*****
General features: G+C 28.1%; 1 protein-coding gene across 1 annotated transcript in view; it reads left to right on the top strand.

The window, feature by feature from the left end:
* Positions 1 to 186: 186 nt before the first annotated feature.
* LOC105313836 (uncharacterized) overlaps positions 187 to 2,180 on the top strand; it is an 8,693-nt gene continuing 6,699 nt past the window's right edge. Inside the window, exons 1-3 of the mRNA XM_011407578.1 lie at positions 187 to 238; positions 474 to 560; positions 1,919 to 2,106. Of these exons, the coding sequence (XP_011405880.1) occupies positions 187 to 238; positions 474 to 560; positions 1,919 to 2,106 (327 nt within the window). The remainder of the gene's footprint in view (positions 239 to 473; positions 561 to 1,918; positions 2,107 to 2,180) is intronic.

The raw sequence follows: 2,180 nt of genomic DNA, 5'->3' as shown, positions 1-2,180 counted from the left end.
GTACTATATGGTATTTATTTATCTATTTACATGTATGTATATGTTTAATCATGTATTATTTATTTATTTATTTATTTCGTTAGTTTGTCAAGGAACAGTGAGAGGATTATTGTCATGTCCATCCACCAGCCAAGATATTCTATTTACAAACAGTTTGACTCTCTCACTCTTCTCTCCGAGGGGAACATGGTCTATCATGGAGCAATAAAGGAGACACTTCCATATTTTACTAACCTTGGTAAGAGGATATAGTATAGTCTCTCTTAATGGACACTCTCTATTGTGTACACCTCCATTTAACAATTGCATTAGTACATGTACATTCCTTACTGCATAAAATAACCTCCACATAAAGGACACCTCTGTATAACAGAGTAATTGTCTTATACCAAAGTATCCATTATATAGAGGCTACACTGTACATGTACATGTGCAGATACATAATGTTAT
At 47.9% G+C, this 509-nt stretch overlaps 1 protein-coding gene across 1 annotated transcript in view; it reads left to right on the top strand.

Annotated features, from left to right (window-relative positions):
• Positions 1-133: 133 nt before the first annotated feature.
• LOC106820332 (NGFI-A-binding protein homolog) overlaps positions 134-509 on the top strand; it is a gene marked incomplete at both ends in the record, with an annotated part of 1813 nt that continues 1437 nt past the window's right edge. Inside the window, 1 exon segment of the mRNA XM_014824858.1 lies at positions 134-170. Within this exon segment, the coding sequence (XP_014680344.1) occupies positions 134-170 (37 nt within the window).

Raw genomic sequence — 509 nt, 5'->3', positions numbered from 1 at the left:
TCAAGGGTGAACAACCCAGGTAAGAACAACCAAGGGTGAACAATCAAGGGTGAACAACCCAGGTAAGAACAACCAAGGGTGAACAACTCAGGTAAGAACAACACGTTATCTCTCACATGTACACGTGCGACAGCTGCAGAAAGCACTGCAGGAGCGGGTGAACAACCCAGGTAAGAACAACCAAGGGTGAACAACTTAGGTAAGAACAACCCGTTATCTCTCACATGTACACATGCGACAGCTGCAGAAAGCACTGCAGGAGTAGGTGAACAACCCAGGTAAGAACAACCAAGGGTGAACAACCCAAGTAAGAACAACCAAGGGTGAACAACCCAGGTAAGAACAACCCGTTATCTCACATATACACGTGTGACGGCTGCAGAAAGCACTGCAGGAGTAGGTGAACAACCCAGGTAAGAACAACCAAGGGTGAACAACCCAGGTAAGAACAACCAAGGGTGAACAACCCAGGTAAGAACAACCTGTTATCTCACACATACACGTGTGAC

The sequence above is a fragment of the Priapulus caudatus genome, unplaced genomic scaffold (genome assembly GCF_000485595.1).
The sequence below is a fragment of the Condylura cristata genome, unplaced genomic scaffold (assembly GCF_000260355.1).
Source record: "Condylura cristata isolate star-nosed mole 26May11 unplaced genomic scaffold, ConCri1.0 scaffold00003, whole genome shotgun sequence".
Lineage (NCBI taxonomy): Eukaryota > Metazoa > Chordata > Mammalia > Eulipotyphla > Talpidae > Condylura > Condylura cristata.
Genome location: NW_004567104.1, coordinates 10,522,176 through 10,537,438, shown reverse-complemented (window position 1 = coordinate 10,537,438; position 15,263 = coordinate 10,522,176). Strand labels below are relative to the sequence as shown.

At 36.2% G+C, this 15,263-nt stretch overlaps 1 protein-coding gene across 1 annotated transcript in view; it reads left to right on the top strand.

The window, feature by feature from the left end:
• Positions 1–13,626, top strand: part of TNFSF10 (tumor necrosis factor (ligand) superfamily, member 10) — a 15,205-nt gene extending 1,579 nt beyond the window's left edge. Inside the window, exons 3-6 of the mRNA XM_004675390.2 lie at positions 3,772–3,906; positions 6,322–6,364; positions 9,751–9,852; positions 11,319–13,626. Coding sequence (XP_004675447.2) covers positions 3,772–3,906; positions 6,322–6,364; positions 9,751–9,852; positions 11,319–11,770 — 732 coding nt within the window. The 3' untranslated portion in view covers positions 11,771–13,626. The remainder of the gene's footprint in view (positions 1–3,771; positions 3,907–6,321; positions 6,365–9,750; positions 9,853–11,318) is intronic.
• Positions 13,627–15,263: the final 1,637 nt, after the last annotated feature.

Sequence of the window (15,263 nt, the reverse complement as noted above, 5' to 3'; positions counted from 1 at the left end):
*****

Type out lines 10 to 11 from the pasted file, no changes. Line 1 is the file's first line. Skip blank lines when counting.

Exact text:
• LOC106820332 (NGFI-A-binding protein homolog) overlaps positions 134-509 on the top strand; it is a gene marked incomplete at both ends in the record, with an annotated part of 1813 nt that continues 1437 nt past the window's right edge. Inside the window, 1 exon segment of the mRNA XM_014824858.1 lies at positions 134-170. Within this exon segment, the coding sequence (XP_014680344.1) occupies positions 134-170 (37 nt within the window).

Raw genomic sequence — 509 nt, 5'->3', positions numbered from 1 at the left: